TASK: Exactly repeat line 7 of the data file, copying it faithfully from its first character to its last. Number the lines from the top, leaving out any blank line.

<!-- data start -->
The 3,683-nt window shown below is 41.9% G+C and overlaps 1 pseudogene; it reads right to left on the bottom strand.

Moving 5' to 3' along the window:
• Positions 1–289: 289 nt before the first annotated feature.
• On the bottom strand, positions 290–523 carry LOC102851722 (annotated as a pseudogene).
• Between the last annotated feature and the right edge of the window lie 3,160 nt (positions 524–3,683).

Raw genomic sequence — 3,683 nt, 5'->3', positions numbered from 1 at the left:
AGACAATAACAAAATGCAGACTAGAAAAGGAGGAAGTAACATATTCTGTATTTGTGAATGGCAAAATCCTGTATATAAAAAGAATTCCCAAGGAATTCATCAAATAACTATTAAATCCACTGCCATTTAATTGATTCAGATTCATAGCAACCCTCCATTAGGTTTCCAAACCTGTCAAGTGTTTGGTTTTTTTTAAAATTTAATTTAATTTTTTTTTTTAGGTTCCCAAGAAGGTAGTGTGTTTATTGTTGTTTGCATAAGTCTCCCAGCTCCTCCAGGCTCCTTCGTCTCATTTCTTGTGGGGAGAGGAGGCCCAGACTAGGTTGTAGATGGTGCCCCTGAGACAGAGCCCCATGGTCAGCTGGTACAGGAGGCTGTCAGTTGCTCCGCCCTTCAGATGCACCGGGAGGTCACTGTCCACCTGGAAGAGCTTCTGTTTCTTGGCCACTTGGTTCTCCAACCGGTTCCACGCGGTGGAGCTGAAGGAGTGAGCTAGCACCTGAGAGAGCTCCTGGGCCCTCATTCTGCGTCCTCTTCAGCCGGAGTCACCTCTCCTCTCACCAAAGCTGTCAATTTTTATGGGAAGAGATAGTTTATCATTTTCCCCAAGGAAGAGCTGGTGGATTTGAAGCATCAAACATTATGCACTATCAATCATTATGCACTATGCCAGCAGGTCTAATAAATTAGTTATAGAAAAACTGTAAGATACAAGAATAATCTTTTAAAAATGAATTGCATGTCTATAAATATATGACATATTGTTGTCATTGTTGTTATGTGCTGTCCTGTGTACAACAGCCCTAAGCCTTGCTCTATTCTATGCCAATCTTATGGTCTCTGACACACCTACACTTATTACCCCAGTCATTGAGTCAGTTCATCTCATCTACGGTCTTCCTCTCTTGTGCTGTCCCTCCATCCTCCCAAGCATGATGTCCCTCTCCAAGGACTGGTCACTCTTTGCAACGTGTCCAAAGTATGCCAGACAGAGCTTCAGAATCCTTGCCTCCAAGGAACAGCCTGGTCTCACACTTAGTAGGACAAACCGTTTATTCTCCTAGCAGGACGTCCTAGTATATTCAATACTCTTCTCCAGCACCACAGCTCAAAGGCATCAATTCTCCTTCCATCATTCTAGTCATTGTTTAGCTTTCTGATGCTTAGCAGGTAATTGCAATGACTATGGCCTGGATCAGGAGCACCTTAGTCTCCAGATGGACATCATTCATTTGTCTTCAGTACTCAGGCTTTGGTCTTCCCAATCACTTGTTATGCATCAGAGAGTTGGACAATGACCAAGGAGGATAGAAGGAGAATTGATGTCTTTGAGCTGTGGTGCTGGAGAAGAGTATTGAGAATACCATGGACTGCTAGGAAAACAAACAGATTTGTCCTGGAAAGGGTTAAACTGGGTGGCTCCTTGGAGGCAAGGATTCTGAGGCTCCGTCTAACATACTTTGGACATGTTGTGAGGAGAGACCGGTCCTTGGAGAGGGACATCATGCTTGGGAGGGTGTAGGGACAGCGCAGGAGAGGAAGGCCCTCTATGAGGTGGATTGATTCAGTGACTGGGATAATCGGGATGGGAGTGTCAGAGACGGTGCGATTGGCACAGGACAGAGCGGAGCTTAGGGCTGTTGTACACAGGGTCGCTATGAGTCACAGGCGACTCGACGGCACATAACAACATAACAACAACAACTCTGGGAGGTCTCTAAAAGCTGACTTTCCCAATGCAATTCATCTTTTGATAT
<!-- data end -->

AGACAATAACAAAATGCAGACTAGAAAAGGAGGAAGTAACATATTCTGTATTTGTGAATGGCAAAATCCTGTATATAAAAAGAATTCCCAAGGAATTCATCAAATAACTATTAAATCCACTGCCATTTAATTGATTCAGATTCATAGCAACCCTCCATTAGGTTTCCAAACCTGTCAAGTGTTTGGTTTTTTTTAAAATTTAATTTAATTTTTTTTTTTAGGTTCCCAAGAAGGTAGTGTGTTTATTGTTGTTTGCATAAGTCTCCCAGCTCCTCCAGGCTCCTTCGTCTCATTTCTTGTGGGGAGAGGAGGCCCAGACTAGGTTGTAGATGGTGCCCCTGAGACAGAGCCCCATGGTCAGCTGGTACAGGAGGCTGTCAGTTGCTCCGCCCTTCAGATGCACCGGGAGGTCACTGTCCACCTGGAAGAGCTTCTGTTTCTTGGCCACTTGGTTCTCCAACCGGTTCCACGCGGTGGAGCTGAAGGAGTGAGCTAGCACCTGAGAGAGCTCCTGGGCCCTCATTCTGCGTCCTCTTCAGCCGGAGTCACCTCTCCTCTCACCAAAGCTGTCAATTTTTATGGGAAGAGATAGTTTATCATTTTCCCCAAGGAAGAGCTGGTGGATTTGAAGCATCAAACATTATGCACTATCAATCATTATGCACTATGCCAGCAGGTCTAATAAATTAGTTATAGAAAAACTGTAAGATACAAGAATAATCTTTTAAAAATGAATTGCATGTCTATAAATATATGACATATTGTTGTCATTGTTGTTATGTGCTGTCCTGTGTACAACAGCCCTAAGCCTTGCTCTATTCTATGCCAATCTTATGGTCTCTGACACACCTACACTTATTACCCCAGTCATTGAGTCAGTTCATCTCATCTACGGTCTTCCTCTCTTGTGCTGTCCCTCCATCCTCCCAAGCATGATGTCCCTCTCCAAGGACTGGTCACTCTTTGCAACGTGTCCAAAGTATGCCAGACAGAGCTTCAGAATCCTTGCCTCCAAGGAACAGCCTGGTCTCACACTTAGTAGGACAAACCGTTTATTCTCCTAGCAGGACGTCCTAGTATATTCAATACTCTTCTCCAGCACCACAGCTCAAAGGCATCAATTCTCCTTCCATCATTCTAGTCATTGTTTAGCTTTCTGATGCTTAGCAGGTAATTGCAATGACTATGGCCTGGATCAGGAGCACCTTAGTCTCCAGATGGACATCATTCATTTGTCTTCAGTACTCAGGCTTTGGTCTTCCCAATCACTTGTTATGCATCAGAGAGTTGGACAATGACCAAGGAGGATAGAAGGAGAATTGATGTCTTTGAGCTGTGGTGCTGGAGAAGAGTATTGAGAATACCATGGACTGCTAGGAAAACAAACAGATTTGTCCTGGAAAGGGTTAAACTGGGTGGCTCCTTGGAGGCAAGGATTCTGAGGCTCCGTCTAACATACTTTGGACATGTTGTGAGGAGAGACCGGTCCTTGGAGAGGGACATCATGCTTGGGAGGGTGTAGGGACAGCGCAGGAGAGGAAGGCCCTCTATGAGGTGGATTGATTCAGTGACTGGGATAATCGGGATGGGAGTGTCAGAGACGGTGCGATTGGCACAGGACAGAGCGGAGCTTAGGGCTGTTGTACACAGGGTCGCTATGAGTCACAGGCGACTCGACGGCACATAACAACATAACAACAACAACTCTGGGAGGTCTCTAAAAGCTGACTTTCCCAATGCAATTCATCTTTTGATAT